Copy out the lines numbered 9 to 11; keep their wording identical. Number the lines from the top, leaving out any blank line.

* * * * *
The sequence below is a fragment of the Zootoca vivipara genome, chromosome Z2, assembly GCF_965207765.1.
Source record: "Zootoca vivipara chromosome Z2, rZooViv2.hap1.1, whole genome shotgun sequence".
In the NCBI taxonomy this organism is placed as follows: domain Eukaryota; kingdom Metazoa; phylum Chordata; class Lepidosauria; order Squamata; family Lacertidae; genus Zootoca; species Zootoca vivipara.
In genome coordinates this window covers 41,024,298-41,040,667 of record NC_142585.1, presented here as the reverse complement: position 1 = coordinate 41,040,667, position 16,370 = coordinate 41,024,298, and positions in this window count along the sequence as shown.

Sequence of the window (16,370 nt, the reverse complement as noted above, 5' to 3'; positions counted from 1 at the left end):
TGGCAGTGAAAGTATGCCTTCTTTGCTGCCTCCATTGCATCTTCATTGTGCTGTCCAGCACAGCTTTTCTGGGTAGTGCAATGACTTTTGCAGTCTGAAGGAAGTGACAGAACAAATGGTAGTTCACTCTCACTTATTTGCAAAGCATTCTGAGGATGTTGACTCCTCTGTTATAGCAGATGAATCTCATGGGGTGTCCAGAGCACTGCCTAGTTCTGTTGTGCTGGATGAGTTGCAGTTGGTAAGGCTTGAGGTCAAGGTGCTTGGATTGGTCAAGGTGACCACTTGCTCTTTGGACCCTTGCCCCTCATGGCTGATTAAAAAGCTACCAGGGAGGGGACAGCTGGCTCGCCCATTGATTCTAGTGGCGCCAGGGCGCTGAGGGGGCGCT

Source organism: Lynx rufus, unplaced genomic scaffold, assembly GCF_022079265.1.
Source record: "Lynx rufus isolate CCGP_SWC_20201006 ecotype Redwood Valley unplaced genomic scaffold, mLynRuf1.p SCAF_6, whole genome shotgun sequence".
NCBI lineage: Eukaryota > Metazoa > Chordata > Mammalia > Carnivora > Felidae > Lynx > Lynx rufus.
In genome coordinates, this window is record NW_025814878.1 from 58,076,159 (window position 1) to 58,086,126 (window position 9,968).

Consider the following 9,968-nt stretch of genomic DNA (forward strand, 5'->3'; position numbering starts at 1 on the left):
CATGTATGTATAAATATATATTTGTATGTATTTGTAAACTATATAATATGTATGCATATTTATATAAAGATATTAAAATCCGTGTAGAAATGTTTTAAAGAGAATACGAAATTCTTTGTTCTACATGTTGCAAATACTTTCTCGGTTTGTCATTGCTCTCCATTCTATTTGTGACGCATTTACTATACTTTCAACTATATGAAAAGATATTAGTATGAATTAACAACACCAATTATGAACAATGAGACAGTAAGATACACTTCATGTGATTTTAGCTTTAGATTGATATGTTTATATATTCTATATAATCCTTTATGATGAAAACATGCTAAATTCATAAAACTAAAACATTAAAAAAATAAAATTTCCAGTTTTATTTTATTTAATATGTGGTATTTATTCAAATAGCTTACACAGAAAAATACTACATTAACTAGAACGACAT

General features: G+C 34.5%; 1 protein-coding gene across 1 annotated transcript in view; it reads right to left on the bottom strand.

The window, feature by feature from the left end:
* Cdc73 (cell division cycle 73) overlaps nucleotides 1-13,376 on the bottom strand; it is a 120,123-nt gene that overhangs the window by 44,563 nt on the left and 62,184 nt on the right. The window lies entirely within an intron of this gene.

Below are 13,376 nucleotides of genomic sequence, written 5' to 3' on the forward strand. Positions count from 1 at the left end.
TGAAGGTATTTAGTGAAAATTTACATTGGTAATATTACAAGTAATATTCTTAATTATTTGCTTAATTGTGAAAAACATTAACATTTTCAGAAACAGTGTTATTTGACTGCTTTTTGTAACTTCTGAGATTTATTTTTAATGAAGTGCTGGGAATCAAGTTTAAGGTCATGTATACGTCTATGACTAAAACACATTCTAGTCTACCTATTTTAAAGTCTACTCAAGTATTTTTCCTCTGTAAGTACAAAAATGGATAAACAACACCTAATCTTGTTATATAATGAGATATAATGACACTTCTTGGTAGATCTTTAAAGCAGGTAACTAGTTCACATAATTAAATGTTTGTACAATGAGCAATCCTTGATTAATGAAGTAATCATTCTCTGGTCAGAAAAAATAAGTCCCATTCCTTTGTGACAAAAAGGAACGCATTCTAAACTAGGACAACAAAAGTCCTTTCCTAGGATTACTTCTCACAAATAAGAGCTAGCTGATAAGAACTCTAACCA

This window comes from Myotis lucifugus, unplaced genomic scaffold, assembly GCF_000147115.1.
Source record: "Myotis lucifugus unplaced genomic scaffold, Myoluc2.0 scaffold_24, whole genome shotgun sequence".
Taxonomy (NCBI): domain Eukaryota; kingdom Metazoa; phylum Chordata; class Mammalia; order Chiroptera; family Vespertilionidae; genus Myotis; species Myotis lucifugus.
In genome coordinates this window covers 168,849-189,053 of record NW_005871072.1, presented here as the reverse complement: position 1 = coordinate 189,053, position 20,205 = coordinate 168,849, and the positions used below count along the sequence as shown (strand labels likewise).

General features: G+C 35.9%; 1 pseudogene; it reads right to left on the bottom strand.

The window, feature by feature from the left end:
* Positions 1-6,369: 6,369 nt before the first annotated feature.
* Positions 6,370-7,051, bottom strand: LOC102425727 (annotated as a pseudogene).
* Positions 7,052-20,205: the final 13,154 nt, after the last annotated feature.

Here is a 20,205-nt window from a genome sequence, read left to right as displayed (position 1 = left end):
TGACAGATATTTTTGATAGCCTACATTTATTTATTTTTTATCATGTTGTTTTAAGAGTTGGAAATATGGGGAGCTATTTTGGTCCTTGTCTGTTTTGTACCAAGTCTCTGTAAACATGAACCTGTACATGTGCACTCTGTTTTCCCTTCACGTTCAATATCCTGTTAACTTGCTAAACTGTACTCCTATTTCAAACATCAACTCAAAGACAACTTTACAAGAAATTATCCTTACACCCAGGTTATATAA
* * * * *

NCBI lineage: Eukaryota > Metazoa > Chordata > Mammalia > Carnivora > Felidae > Lynx > Lynx rufus.
In genome coordinates, this window is record NW_025814878.1 from 58,076,159 (window position 1) to 58,086,126 (window position 9,968).

Consider the following 9,968-nt stretch of genomic DNA (forward strand, 5'->3'; position numbering starts at 1 on the left):